By JOON LEE
It certainly is not a secret that the Cornell football team has struggled with its place kickers so far this season. Coming into Saturday 3-0 victory over Columbia, the Red jumped between sending freshman kicker Zach Mays and junior kicker Joe Pierik out on field goals. Neither kicker found much success through the team’s first eight games of the season, making only three of nine field goal opportunities this season.
So there is a certain irony when the Red (1-8, 1-5 Ivy) came out of the Empire State Bowl with a victory by the margin of one field goal, the only scoring by either team on the afternoon. In a season of few “ups” and many “downs” for head coach David Archer’s ’05 place kicking unit, the team’s win on Saturday by three points certainly deviated from the expectation for the field goal unit this season.
“That one was certainly an up,” Archer said. “How about that.”
Junior punter Chris Fraser, who Archer called “one of the two best punters in the country,” played a major role in the Red’s victory over the Lions due to the offense’s inability to make much of a mark beyond the opening drive’s field goal. Fraser launched eight punts on the day for a total of 330 yards, averaging 41.2 yard per kick, a long of 49 yards with one kick pinned inside the five-yard line.
For Archer, having a strong punter such as Fraser alters decision-making process when considering what the defense can handle in terms of the opposition’s starting position on a drive. This value from a punter is unquantifiable, but undeniably carries a lot of weight for a head coach.
“Because you know what he’s capable of, you calculate in your head okay what can he do if the drive stalls here, what kind of field position will they get,” Archer said. “Even kicking into the wind, there was a time when he was able to flip the field. He’s a great weapon.”
But Fraser has not been a reason for concern for the Red this season. The instability from the kicking game, seemingly acknowledged by senior safety Rush Imhotep when the unit’s ups and downs were mentioned during the post-game conference, has put the Red offensive unit in precocious situations on fourth down when driving down the field towards the end zone.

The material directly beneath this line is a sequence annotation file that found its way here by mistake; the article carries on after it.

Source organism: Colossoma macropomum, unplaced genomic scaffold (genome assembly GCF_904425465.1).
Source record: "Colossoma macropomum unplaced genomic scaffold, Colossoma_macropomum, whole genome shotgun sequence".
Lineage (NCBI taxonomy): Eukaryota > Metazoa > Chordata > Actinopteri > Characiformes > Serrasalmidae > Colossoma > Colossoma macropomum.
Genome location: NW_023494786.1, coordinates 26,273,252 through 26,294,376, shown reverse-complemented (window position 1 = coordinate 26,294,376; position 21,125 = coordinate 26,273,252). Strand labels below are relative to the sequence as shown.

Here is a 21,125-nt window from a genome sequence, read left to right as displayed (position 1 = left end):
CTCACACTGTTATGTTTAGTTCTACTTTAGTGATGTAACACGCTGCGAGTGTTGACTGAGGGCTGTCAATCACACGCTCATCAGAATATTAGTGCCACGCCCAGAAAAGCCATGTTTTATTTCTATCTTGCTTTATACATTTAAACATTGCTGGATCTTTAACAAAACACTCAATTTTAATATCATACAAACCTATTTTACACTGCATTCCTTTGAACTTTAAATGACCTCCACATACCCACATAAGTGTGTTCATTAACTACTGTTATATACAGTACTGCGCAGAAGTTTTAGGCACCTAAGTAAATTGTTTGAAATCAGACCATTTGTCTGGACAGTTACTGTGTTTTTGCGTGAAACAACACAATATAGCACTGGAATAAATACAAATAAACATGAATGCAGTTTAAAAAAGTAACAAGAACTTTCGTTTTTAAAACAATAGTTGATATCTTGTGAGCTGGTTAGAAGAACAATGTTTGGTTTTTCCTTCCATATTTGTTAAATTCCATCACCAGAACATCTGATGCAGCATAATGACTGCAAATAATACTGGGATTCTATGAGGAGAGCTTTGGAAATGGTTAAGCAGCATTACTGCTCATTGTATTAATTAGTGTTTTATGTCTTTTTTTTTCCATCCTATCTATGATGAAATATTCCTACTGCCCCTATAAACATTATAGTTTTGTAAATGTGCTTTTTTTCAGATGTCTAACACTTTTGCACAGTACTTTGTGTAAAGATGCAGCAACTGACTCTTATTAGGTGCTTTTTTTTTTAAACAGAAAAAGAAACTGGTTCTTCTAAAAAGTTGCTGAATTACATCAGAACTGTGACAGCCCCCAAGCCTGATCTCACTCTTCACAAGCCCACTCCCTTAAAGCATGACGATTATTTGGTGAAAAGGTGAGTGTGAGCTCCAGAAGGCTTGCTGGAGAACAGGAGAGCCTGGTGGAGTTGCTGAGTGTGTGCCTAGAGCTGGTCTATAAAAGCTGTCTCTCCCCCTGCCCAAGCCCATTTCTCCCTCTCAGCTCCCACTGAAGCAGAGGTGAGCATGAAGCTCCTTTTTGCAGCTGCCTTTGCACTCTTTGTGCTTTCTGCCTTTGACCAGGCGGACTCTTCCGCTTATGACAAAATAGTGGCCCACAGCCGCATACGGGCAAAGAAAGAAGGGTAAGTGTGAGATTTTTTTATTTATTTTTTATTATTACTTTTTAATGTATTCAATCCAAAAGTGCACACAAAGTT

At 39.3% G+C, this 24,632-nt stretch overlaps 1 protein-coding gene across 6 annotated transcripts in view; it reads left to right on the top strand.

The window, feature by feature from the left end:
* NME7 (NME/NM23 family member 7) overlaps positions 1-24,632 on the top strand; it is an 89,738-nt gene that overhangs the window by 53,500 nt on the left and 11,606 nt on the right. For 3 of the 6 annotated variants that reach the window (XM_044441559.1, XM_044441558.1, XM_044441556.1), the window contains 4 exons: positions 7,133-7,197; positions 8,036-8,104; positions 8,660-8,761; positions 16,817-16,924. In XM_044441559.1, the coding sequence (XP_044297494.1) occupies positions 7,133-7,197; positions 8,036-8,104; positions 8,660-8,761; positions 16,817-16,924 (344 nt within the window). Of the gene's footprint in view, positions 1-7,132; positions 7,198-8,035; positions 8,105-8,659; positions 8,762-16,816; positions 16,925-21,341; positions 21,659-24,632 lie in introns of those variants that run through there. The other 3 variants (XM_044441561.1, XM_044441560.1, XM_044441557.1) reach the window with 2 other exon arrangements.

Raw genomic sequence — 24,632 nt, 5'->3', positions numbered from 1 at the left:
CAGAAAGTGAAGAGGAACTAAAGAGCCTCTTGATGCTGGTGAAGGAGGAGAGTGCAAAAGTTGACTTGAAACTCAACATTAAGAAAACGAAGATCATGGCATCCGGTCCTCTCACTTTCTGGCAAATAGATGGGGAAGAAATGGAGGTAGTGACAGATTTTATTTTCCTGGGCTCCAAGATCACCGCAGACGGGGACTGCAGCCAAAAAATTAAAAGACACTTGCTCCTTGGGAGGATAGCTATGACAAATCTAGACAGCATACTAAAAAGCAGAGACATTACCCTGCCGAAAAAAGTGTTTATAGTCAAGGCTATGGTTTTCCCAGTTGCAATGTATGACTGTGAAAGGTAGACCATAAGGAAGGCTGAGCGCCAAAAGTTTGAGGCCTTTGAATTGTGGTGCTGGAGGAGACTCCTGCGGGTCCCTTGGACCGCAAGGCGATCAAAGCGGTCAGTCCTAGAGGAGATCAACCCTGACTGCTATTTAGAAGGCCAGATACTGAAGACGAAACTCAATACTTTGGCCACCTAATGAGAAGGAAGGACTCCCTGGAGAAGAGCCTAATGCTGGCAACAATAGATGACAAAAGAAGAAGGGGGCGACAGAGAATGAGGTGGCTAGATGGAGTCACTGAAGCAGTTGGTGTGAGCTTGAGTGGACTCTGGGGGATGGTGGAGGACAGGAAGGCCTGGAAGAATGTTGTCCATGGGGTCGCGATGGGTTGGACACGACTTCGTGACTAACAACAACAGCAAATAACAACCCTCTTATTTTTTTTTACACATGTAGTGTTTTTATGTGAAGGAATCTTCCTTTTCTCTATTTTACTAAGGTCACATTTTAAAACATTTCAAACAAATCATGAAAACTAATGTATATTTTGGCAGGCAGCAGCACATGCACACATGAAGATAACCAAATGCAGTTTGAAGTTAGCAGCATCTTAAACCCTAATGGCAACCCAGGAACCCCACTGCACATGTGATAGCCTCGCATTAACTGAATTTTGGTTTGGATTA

Coming into the season, Archer launched a competition between Mays and Pierik that ended with the freshman kicker coming out for field goals in the team’s season opener. By week three, a series of blocked extra points and missed field goal chances led to Archer turning to Pierik, who after his appointment, only hit two of six field goals.
This lack of output eventually lead Archer to turn back to Mays. And while the unit certainly encapsulated it’s season struggles with the game-winning field goal in the first quarter and blocked chance later in the game, for one day, the Cornell place-kicking unit played a major role in the team coming out of Saturday victorious.
“We make them compete in practice. I decide who I feel best with before the games. But you have to work through it, kick the football and get points,” Archer said. “We kicked one today for three points and let the defense do the work, and go Big Red, sing Cornell victorious, strike up the band. You can’t lose confidence because it’s part of the game you need and you just got to work through and keep getting better at that.”